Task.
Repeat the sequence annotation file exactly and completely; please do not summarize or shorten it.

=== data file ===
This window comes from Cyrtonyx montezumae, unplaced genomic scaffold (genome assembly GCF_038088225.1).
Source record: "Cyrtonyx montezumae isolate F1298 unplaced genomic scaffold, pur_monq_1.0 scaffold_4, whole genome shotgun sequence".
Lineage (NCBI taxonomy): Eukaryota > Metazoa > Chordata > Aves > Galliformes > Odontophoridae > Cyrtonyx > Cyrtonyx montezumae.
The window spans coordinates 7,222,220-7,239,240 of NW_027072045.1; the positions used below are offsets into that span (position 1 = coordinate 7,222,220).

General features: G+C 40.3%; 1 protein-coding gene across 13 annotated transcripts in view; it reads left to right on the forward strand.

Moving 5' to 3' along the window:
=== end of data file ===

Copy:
This window comes from Cyrtonyx montezumae, unplaced genomic scaffold (genome assembly GCF_038088225.1).
Source record: "Cyrtonyx montezumae isolate F1298 unplaced genomic scaffold, pur_monq_1.0 scaffold_4, whole genome shotgun sequence".
Lineage (NCBI taxonomy): Eukaryota > Metazoa > Chordata > Aves > Galliformes > Odontophoridae > Cyrtonyx > Cyrtonyx montezumae.
The window spans coordinates 7,222,220-7,239,240 of NW_027072045.1; the positions used below are offsets into that span (position 1 = coordinate 7,222,220).

General features: G+C 40.3%; 1 protein-coding gene across 13 annotated transcripts in view; it reads left to right on the forward strand.

Moving 5' to 3' along the window: